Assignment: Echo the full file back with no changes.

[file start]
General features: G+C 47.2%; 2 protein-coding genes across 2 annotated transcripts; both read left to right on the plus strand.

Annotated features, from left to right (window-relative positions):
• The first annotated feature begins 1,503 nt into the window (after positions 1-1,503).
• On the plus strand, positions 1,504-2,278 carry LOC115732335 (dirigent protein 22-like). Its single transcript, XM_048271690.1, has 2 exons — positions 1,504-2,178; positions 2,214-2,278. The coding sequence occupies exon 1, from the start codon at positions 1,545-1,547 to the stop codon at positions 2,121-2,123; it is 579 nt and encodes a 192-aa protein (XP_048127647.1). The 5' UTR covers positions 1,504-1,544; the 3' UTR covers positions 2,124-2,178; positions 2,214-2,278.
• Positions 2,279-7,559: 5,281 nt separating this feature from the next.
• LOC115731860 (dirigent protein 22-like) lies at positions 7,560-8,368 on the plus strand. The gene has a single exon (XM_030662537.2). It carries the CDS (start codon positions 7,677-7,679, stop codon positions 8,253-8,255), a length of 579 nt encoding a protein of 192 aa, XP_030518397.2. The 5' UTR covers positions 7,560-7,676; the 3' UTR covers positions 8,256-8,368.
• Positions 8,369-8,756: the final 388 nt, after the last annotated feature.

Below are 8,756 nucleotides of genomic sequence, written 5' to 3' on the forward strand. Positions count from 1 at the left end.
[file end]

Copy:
General features: G+C 47.2%; 2 protein-coding genes across 2 annotated transcripts; both read left to right on the plus strand.

Annotated features, from left to right (window-relative positions):
• The first annotated feature begins 1,503 nt into the window (after positions 1-1,503).
• On the plus strand, positions 1,504-2,278 carry LOC115732335 (dirigent protein 22-like). Its single transcript, XM_048271690.1, has 2 exons — positions 1,504-2,178; positions 2,214-2,278. The coding sequence occupies exon 1, from the start codon at positions 1,545-1,547 to the stop codon at positions 2,121-2,123; it is 579 nt and encodes a 192-aa protein (XP_048127647.1). The 5' UTR covers positions 1,504-1,544; the 3' UTR covers positions 2,124-2,178; positions 2,214-2,278.
• Positions 2,279-7,559: 5,281 nt separating this feature from the next.
• LOC115731860 (dirigent protein 22-like) lies at positions 7,560-8,368 on the plus strand. The gene has a single exon (XM_030662537.2). It carries the CDS (start codon positions 7,677-7,679, stop codon positions 8,253-8,255), a length of 579 nt encoding a protein of 192 aa, XP_030518397.2. The 5' UTR covers positions 7,560-7,676; the 3' UTR covers positions 8,256-8,368.
• Positions 8,369-8,756: the final 388 nt, after the last annotated feature.

Below are 8,756 nucleotides of genomic sequence, written 5' to 3' on the forward strand. Positions count from 1 at the left end.